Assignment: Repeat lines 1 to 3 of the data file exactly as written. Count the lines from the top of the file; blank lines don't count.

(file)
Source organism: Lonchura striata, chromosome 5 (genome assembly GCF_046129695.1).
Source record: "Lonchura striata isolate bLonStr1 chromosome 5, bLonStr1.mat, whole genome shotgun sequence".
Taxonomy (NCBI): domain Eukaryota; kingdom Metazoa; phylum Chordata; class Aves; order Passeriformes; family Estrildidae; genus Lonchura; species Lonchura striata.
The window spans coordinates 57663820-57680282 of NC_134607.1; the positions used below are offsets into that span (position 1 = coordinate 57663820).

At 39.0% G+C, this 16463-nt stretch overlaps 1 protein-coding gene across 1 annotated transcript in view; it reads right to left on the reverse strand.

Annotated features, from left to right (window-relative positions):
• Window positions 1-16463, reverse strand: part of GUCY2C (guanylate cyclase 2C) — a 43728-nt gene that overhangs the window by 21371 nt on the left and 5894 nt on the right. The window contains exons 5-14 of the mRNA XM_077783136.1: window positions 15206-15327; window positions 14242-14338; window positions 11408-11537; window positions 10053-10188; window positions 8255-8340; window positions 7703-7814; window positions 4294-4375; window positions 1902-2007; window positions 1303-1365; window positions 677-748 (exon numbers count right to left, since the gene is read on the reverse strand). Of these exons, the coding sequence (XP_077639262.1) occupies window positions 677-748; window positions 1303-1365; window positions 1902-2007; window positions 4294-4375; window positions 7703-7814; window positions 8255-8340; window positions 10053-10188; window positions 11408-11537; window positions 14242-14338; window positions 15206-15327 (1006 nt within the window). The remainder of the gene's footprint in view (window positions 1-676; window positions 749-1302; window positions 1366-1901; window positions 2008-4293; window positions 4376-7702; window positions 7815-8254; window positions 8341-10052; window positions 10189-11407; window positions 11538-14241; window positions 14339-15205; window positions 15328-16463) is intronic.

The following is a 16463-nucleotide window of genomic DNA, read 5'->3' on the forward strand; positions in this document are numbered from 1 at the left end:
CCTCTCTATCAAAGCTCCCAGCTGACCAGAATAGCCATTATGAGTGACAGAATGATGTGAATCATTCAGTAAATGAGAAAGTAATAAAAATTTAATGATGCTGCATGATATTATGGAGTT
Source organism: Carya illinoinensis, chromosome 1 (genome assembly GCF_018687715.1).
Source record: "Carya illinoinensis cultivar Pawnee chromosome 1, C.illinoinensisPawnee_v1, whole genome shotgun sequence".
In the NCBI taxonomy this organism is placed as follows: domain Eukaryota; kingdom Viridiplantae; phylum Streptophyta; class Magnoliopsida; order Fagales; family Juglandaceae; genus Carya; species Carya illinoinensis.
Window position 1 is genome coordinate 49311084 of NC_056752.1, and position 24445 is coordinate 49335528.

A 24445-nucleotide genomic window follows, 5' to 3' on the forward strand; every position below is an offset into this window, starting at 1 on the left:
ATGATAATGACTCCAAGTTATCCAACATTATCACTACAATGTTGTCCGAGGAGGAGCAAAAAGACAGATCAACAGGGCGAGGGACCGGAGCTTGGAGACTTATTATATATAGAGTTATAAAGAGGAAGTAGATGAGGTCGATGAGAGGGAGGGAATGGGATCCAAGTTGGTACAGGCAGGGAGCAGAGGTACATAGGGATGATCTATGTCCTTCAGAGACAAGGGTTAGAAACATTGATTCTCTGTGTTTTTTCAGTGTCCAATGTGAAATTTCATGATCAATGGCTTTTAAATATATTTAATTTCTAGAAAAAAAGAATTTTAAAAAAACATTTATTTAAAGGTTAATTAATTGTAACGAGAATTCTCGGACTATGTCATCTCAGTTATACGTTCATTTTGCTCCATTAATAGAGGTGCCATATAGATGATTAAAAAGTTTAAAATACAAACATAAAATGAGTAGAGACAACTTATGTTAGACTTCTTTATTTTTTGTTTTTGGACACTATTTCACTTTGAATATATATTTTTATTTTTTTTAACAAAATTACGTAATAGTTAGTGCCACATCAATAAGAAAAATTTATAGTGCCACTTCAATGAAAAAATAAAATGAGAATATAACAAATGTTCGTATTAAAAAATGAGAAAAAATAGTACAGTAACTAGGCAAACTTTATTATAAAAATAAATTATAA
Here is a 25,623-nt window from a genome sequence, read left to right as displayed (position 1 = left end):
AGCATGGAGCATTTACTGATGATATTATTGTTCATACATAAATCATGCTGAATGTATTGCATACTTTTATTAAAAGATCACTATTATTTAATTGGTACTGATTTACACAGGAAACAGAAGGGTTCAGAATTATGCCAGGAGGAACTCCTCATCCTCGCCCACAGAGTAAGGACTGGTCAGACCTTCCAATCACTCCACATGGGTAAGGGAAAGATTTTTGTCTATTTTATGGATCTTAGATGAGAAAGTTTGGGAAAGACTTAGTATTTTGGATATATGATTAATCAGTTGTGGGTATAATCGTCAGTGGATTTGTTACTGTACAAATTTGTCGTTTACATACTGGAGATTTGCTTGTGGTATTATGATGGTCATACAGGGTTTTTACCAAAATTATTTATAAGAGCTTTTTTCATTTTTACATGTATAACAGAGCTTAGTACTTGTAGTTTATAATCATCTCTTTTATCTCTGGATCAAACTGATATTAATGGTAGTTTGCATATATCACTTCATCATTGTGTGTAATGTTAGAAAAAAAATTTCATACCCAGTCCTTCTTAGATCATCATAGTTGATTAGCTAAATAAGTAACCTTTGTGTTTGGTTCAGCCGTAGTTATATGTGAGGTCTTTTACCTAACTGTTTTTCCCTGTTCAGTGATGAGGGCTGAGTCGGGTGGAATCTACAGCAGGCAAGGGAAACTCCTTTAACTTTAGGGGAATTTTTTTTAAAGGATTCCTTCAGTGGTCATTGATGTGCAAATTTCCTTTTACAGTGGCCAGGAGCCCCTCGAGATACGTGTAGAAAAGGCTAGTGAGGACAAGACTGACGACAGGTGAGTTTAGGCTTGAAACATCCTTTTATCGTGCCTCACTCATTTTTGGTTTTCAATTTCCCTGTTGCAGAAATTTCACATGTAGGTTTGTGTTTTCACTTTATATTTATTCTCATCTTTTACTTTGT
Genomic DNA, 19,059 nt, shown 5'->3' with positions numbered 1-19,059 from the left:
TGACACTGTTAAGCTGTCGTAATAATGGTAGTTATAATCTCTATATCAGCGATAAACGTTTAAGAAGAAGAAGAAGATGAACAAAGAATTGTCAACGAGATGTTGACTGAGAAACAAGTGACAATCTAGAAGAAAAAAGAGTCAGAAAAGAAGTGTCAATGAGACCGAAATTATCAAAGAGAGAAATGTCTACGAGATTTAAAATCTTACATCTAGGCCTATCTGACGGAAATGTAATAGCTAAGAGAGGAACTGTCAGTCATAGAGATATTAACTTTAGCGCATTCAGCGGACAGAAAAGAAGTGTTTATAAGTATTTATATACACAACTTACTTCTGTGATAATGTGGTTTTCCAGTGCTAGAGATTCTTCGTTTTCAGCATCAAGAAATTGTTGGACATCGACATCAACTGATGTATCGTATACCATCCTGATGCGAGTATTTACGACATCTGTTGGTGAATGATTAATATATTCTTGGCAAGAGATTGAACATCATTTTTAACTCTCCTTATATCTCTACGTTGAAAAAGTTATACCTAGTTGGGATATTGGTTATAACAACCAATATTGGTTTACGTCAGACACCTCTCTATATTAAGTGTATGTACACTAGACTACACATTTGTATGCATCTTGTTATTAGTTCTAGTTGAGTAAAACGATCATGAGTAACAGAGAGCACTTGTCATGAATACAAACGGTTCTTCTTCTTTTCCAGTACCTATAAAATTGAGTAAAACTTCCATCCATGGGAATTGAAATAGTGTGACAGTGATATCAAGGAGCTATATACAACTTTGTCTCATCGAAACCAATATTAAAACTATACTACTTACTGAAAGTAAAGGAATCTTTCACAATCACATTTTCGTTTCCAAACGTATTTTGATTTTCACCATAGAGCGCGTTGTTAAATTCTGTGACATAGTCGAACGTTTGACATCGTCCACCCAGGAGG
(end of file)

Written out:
Source organism: Lonchura striata, chromosome 5 (genome assembly GCF_046129695.1).
Source record: "Lonchura striata isolate bLonStr1 chromosome 5, bLonStr1.mat, whole genome shotgun sequence".
Taxonomy (NCBI): domain Eukaryota; kingdom Metazoa; phylum Chordata; class Aves; order Passeriformes; family Estrildidae; genus Lonchura; species Lonchura striata.